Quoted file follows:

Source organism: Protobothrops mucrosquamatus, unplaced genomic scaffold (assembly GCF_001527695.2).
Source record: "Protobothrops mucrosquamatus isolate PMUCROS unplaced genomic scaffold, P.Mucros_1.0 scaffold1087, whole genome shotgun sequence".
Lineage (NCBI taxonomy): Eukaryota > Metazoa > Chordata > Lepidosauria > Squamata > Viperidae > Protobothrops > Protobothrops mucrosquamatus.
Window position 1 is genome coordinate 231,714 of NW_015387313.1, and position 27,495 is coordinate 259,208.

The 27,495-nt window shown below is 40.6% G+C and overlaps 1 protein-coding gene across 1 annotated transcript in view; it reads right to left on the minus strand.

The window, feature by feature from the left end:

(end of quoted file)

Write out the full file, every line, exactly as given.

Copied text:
Source organism: Protobothrops mucrosquamatus, unplaced genomic scaffold (assembly GCF_001527695.2).
Source record: "Protobothrops mucrosquamatus isolate PMUCROS unplaced genomic scaffold, P.Mucros_1.0 scaffold1087, whole genome shotgun sequence".
Lineage (NCBI taxonomy): Eukaryota > Metazoa > Chordata > Lepidosauria > Squamata > Viperidae > Protobothrops > Protobothrops mucrosquamatus.
Window position 1 is genome coordinate 231,714 of NW_015387313.1, and position 27,495 is coordinate 259,208.

The 27,495-nt window shown below is 40.6% G+C and overlaps 1 protein-coding gene across 1 annotated transcript in view; it reads right to left on the minus strand.

The window, feature by feature from the left end: